We hope this recording will bring you some of the joy that playing German's music has brought us; and that it will bring German some of the recognition he deserves.
-Alex Kontorovich

I have great admiration and respect for Aaron Alexander, Josh Horowitz, Alex Kontorovitch, Mark Rubin, Henry Sapoznik, Cookie Segelstein, and Susan Watts and cannot thank them enough for their beautiful playing and hard work on this project. None of this would have been possible without the generous support of KlezKamp, Living Traditions, and Henry’s hard work in both organizations. I must thank Jeff (“King Django”) Baker for the wonderful job in recording us, and Alex for his tireless efforts in producing this album. An enormous amount of thanks is due to my good friend Michael Alpert, who was instrumental in my becoming known in this musical community. He took me and my repertoire to many festivals and concerts, from KlezKanada and the New England Conservatory to places like Toronto, Poland, and of course, all over the New York area. Lastly, I wish to thank my loving wife, Mina, for granting me permission to attend KlezKamp.
-German Goldenshteyn (Translated from the Russian by Alex Kontorovich)


Produced by Alex Kontorovich

Recorded at KlezKamp 21, December 25-29, 2005
at the Hudson Valley Resort and Spa, Kerhonkson, New York

German Goldenshteyn: clarinet

Aaron Alexander: poyk
Josh Horowitz: accordion
Alex Kontorovich: clarinet
Mark "Rubinchik" Rubin: tuba
Henry "Hank" Sapoznik: tenor banjo
Cookie Segelstein: fiddle
Susan Watts: trumpet



to write a review


Beautiful melodies and memories...
This CD is a wonderful treasure of the tunes German Goldenshteyn preserved in his rich musical life in the former Soviet Union. The recording is a jam session of contemporary klezmer greats, and it captures the spirit of friendship, musicianship, and collaboration that pervades KlezKamp and has enriched the lives of many German's friends.

Allan Merovitz

German's subtle simplicity is shocking in it's reluctance to be centre stage.
I first heard of this giant of the klezmer repertoire after his death and was sad never to have heard his clarinet live.Later in Calgary a friend surprised me one evening by playing the recording done at KlezKamp '05 and I was crying by the 2nd cut-German plays clarinet almost reluctantly and it's probably because we in the west are so used to it being such an out-front instrument sound and he has this blend concept that is so beautiful with his ability to Ornament and Kvetch so softly that it is easy to miss the brilliance of his technique.The Jewish Polka and Gypsy tune were of particular interest to me.I am looking forward to seeing/playing his repertoire with my band KlezMerovitz here in Calgary Alberta for many years to come.Thank you German...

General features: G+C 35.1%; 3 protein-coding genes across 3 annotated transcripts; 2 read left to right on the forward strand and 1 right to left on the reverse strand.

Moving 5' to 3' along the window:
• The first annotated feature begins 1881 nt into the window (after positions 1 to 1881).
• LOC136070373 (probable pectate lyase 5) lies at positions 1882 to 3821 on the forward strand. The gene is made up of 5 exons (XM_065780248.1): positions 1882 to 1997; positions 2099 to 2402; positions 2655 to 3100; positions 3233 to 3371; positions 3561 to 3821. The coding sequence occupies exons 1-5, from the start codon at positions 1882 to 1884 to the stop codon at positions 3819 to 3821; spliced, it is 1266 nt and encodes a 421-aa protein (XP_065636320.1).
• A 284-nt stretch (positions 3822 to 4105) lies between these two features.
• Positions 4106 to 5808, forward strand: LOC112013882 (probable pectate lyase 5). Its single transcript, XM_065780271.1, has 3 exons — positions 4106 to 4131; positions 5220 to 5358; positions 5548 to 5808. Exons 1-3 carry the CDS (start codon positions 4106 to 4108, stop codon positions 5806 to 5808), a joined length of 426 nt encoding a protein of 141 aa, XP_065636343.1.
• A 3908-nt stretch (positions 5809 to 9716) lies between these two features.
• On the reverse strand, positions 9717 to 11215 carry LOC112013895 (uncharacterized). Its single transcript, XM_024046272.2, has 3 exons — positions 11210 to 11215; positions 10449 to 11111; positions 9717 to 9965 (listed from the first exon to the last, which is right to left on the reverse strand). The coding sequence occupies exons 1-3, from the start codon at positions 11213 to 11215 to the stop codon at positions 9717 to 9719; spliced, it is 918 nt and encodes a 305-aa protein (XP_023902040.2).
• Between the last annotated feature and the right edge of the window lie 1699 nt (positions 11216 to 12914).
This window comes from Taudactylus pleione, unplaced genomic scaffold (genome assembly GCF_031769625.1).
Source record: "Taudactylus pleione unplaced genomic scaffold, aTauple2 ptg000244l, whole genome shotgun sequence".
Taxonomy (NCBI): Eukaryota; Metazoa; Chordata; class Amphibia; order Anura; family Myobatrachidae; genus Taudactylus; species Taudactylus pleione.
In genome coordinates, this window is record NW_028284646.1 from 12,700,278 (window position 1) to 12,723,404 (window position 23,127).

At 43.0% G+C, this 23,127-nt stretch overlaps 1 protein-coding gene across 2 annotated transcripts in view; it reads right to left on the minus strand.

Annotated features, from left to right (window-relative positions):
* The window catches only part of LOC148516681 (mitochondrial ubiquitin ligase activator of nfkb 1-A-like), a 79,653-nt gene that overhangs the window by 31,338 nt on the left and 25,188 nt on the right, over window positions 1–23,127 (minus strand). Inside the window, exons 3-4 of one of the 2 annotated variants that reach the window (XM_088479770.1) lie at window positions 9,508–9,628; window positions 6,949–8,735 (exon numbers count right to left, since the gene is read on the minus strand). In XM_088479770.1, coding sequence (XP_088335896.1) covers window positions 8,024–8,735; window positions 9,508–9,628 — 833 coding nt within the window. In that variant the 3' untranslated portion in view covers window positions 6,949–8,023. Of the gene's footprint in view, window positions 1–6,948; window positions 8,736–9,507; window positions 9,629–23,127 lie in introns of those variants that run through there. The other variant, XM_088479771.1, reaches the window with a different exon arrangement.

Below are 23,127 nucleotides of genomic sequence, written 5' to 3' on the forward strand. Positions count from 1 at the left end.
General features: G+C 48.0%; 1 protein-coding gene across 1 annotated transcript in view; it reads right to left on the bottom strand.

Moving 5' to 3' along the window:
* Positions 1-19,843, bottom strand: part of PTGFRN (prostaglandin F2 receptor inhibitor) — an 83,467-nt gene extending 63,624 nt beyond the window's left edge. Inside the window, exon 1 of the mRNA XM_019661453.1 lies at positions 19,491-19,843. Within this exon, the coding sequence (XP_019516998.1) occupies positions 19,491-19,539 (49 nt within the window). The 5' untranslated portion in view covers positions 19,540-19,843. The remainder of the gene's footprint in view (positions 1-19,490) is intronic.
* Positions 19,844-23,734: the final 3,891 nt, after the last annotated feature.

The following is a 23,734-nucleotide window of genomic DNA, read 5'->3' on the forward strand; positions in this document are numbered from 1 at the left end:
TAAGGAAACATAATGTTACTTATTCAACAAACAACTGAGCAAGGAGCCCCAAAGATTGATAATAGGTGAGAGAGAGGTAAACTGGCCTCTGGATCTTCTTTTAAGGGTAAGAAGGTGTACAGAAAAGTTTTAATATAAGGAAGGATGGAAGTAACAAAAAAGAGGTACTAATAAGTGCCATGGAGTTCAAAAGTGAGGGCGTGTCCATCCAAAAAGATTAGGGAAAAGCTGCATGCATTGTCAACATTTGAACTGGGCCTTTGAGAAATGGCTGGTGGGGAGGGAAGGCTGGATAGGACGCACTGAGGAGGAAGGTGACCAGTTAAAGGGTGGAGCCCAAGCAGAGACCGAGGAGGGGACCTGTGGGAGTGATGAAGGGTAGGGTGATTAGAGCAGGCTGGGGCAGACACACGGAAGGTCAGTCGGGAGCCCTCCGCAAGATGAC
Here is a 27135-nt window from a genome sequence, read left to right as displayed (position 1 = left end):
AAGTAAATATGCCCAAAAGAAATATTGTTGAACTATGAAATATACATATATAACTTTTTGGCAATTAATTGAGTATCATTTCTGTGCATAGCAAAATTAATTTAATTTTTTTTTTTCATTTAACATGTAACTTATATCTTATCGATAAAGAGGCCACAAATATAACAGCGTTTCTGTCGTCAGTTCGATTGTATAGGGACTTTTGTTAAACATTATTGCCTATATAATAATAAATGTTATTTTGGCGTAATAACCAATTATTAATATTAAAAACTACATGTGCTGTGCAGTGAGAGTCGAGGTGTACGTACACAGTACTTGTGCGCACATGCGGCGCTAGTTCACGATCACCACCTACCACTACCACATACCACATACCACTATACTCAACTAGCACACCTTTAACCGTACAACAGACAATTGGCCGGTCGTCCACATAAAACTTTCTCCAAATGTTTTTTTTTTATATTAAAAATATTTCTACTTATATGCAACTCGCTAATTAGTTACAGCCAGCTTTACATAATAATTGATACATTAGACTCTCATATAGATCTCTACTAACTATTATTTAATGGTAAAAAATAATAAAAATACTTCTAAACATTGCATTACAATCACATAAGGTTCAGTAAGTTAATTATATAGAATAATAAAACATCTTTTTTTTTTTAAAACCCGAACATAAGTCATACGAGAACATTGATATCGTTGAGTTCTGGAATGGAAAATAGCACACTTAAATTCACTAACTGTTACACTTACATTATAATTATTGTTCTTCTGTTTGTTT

Awesome CD; Awesome service from CD Baby
Memories are made of this!!! Totally authentic and absolutely extraordinary. Goldenshteyn is dead but his music lives - in all meanings of the word.

Mark Rubin

Simply amazing..
Stop reading this and put it in your cart. If you have the slightest interest in Jewish, Klezmer or East European music than this release is indispenseable. No really. Stop reading and buy the thing.

Henry "Hank" Sapoznik

One of the greatest musical experiences of my life
Recording on this CD was one of the greatest musical experiences of my life. German was a generous, loving and brilliant musician and the new worlds to which he exposed us is too great a debt to repay. His tragic untimely death makes this CD a bittersweet and invaluable document about the music and the man who brought it to us.

Aaron Alexander

I keep listening to it and it keeps getting more enjoyable!
German was a sweet man and he cared deeply about his music. It shows on this recording. The melodies are presented simply and lovingly without a lot of arranging. But the musicians pay a lot of attention to detail without getting in the way of the melodies. I think that what keeps me listening to this CD is undercurrent of excitement that this CD was getting made and the desire of everyone to make sure that German's playing and his tunes would be heard clearly. So I keep coming back to listen to the CD because I can hear him (and Alex) play the melodies clearly, joyfully and honestly.

Sanford Weinman

Excellent and brought back memories of my youth-will give me desire to purchase additional
music of this genre